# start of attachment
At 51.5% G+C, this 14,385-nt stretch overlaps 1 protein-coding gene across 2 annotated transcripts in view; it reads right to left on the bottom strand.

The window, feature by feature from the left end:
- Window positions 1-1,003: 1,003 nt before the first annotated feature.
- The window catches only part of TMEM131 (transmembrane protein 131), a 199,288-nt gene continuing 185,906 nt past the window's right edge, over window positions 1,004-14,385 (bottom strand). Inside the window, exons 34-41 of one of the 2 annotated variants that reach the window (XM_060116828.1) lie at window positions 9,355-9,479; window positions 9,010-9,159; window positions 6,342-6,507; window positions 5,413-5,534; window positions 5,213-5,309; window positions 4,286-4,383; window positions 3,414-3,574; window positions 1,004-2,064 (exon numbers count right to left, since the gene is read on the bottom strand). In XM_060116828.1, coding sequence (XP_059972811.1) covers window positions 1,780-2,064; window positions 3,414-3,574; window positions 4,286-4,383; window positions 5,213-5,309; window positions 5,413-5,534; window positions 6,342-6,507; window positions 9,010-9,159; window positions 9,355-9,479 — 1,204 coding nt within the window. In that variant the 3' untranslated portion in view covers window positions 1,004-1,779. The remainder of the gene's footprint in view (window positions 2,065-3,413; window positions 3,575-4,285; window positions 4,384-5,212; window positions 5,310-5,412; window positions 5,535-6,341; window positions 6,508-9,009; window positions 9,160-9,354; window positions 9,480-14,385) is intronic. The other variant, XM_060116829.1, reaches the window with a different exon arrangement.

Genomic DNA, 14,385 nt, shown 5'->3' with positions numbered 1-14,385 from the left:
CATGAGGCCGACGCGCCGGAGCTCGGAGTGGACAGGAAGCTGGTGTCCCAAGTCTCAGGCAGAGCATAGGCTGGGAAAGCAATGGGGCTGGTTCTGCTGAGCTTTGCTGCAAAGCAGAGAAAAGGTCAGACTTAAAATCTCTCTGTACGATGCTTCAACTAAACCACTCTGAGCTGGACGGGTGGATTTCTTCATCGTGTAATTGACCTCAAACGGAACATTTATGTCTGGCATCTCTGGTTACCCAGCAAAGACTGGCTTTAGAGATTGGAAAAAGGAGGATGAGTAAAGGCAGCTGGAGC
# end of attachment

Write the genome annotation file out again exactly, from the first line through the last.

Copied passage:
At 51.5% G+C, this 14,385-nt stretch overlaps 1 protein-coding gene across 2 annotated transcripts in view; it reads right to left on the bottom strand.

The window, feature by feature from the left end:
- Window positions 1-1,003: 1,003 nt before the first annotated feature.
- The window catches only part of TMEM131 (transmembrane protein 131), a 199,288-nt gene continuing 185,906 nt past the window's right edge, over window positions 1,004-14,385 (bottom strand). Inside the window, exons 34-41 of one of the 2 annotated variants that reach the window (XM_060116828.1) lie at window positions 9,355-9,479; window positions 9,010-9,159; window positions 6,342-6,507; window positions 5,413-5,534; window positions 5,213-5,309; window positions 4,286-4,383; window positions 3,414-3,574; window positions 1,004-2,064 (exon numbers count right to left, since the gene is read on the bottom strand). In XM_060116828.1, coding sequence (XP_059972811.1) covers window positions 1,780-2,064; window positions 3,414-3,574; window positions 4,286-4,383; window positions 5,213-5,309; window positions 5,413-5,534; window positions 6,342-6,507; window positions 9,010-9,159; window positions 9,355-9,479 — 1,204 coding nt within the window. In that variant the 3' untranslated portion in view covers window positions 1,004-1,779. The remainder of the gene's footprint in view (window positions 2,065-3,413; window positions 3,575-4,285; window positions 4,384-5,212; window positions 5,310-5,412; window positions 5,535-6,341; window positions 6,508-9,009; window positions 9,160-9,354; window positions 9,480-14,385) is intronic. The other variant, XM_060116829.1, reaches the window with a different exon arrangement.

Genomic DNA, 14,385 nt, shown 5'->3' with positions numbered 1-14,385 from the left:
CATGAGGCCGACGCGCCGGAGCTCGGAGTGGACAGGAAGCTGGTGTCCCAAGTCTCAGGCAGAGCATAGGCTGGGAAAGCAATGGGGCTGGTTCTGCTGAGCTTTGCTGCAAAGCAGAGAAAAGGTCAGACTTAAAATCTCTCTGTACGATGCTTCAACTAAACCACTCTGAGCTGGACGGGTGGATTTCTTCATCGTGTAATTGACCTCAAACGGAACATTTATGTCTGGCATCTCTGGTTACCCAGCAAAGACTGGCTTTAGAGATTGGAAAAAGGAGGATGAGTAAAGGCAGCTGGAGC